Both coinsurance and copay are very common health insurance terms and they are very similar except for one key difference. A coinsurance is a percentage of the total cost while a copay is a flat fee. Your health insurance might have coinsurance or copay. Let’s see an example. If your medical cost is $200 and your insurance includes a copay of $20 then you only have to pay $20. The rest $180 will be paid by the insurance company. On the other hand, if your insurance includes 20% coinsurance then you have to pay $40 of $200 bill. The advantage of a copay is, it allows for greater predictability for the consumer and it is affordable. With copay, you know that you have to pay a set amount regardless of the total bill amount. However, for coinsurance, you have to pay a percentage of the bill so the higher the bill the more you have to pay from your pocket. So, while you are buying health insurance make sure you check the difference between copay and coinsurance and pick one that best suits you.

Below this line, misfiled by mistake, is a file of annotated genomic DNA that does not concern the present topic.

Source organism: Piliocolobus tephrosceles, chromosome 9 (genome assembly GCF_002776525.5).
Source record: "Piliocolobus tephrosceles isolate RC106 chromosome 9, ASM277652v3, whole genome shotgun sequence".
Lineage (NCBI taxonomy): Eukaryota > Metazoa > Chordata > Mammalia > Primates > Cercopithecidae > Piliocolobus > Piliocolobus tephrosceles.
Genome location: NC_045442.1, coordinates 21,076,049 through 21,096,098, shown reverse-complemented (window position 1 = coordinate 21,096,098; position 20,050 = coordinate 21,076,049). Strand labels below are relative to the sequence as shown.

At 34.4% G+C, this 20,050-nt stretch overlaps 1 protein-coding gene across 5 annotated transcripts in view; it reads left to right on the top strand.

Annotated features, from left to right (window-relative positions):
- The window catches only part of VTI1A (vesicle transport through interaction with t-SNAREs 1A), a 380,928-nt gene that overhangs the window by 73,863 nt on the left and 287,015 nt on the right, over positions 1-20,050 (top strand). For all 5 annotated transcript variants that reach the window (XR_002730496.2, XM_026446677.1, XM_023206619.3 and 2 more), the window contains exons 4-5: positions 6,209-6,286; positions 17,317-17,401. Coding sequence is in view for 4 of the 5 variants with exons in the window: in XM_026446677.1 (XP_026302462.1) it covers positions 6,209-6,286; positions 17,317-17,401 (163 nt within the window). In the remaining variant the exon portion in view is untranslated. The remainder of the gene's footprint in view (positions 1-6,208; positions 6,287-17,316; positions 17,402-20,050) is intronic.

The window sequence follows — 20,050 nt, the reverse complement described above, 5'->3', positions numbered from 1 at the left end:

Comparison Of Coinsurance And Copay
|How it’s charged||Percentage of costs||Flat fee per service|
|Does it vary based on what service you get?||No, the percentage is always the same||Yes|
|Do you pay it before or after reaching your deductible?||Only after||Before and after|
|Does it count toward your out-of-pocket maximum?||Yes||Yes, in most plans|
Coinsurance And The Metal Tiers